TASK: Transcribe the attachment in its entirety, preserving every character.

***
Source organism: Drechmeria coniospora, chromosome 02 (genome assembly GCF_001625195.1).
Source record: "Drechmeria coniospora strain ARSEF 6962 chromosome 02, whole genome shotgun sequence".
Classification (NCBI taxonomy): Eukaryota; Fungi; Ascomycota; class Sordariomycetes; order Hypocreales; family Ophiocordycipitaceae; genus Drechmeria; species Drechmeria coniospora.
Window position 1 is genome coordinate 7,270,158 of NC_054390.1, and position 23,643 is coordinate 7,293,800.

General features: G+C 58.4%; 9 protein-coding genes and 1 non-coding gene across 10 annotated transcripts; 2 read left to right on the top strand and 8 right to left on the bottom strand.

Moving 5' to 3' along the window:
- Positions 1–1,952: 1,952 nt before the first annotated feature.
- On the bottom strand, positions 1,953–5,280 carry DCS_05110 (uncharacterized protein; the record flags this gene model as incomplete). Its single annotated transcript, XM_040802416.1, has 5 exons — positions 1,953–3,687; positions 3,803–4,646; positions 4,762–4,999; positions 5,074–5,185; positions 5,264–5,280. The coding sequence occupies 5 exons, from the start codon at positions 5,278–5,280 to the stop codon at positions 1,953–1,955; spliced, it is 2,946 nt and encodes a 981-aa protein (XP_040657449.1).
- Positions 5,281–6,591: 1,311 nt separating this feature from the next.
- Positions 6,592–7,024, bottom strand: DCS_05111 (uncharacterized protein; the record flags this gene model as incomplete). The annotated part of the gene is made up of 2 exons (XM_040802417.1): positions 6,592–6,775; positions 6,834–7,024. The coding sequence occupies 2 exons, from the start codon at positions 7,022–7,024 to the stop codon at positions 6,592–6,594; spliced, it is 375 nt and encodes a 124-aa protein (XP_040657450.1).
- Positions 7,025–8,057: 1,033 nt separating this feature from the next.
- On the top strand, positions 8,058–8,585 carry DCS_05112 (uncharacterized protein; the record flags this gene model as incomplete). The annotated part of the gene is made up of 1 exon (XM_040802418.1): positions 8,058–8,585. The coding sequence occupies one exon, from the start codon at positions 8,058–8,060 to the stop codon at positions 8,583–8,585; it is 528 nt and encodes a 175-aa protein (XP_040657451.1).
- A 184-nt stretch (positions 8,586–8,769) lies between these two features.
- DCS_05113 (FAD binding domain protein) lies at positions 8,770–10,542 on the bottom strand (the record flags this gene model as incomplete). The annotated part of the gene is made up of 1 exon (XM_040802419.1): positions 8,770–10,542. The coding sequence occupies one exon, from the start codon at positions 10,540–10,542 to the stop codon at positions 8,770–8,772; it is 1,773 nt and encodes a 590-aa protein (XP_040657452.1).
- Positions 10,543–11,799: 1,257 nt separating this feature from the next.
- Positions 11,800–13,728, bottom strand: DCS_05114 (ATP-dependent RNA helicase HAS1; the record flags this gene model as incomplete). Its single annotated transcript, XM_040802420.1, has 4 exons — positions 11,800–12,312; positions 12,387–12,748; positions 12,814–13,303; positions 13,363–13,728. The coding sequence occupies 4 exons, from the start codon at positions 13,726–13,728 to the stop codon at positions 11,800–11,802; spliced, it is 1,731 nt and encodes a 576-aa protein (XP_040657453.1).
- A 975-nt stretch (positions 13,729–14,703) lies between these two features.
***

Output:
Source organism: Drechmeria coniospora, chromosome 02 (genome assembly GCF_001625195.1).
Source record: "Drechmeria coniospora strain ARSEF 6962 chromosome 02, whole genome shotgun sequence".
Classification (NCBI taxonomy): Eukaryota; Fungi; Ascomycota; class Sordariomycetes; order Hypocreales; family Ophiocordycipitaceae; genus Drechmeria; species Drechmeria coniospora.
Window position 1 is genome coordinate 7,270,158 of NC_054390.1, and position 23,643 is coordinate 7,293,800.

General features: G+C 58.4%; 9 protein-coding genes and 1 non-coding gene across 10 annotated transcripts; 2 read left to right on the top strand and 8 right to left on the bottom strand.

Moving 5' to 3' along the window:
- Positions 1–1,952: 1,952 nt before the first annotated feature.
- On the bottom strand, positions 1,953–5,280 carry DCS_05110 (uncharacterized protein; the record flags this gene model as incomplete). Its single annotated transcript, XM_040802416.1, has 5 exons — positions 1,953–3,687; positions 3,803–4,646; positions 4,762–4,999; positions 5,074–5,185; positions 5,264–5,280. The coding sequence occupies 5 exons, from the start codon at positions 5,278–5,280 to the stop codon at positions 1,953–1,955; spliced, it is 2,946 nt and encodes a 981-aa protein (XP_040657449.1).
- Positions 5,281–6,591: 1,311 nt separating this feature from the next.
- Positions 6,592–7,024, bottom strand: DCS_05111 (uncharacterized protein; the record flags this gene model as incomplete). The annotated part of the gene is made up of 2 exons (XM_040802417.1): positions 6,592–6,775; positions 6,834–7,024. The coding sequence occupies 2 exons, from the start codon at positions 7,022–7,024 to the stop codon at positions 6,592–6,594; spliced, it is 375 nt and encodes a 124-aa protein (XP_040657450.1).
- Positions 7,025–8,057: 1,033 nt separating this feature from the next.
- On the top strand, positions 8,058–8,585 carry DCS_05112 (uncharacterized protein; the record flags this gene model as incomplete). The annotated part of the gene is made up of 1 exon (XM_040802418.1): positions 8,058–8,585. The coding sequence occupies one exon, from the start codon at positions 8,058–8,060 to the stop codon at positions 8,583–8,585; it is 528 nt and encodes a 175-aa protein (XP_040657451.1).
- A 184-nt stretch (positions 8,586–8,769) lies between these two features.
- DCS_05113 (FAD binding domain protein) lies at positions 8,770–10,542 on the bottom strand (the record flags this gene model as incomplete). The annotated part of the gene is made up of 1 exon (XM_040802419.1): positions 8,770–10,542. The coding sequence occupies one exon, from the start codon at positions 10,540–10,542 to the stop codon at positions 8,770–8,772; it is 1,773 nt and encodes a 590-aa protein (XP_040657452.1).
- Positions 10,543–11,799: 1,257 nt separating this feature from the next.
- Positions 11,800–13,728, bottom strand: DCS_05114 (ATP-dependent RNA helicase HAS1; the record flags this gene model as incomplete). Its single annotated transcript, XM_040802420.1, has 4 exons — positions 11,800–12,312; positions 12,387–12,748; positions 12,814–13,303; positions 13,363–13,728. The coding sequence occupies 4 exons, from the start codon at positions 13,726–13,728 to the stop codon at positions 11,800–11,802; spliced, it is 1,731 nt and encodes a 576-aa protein (XP_040657453.1).
- A 975-nt stretch (positions 13,729–14,703) lies between these two features.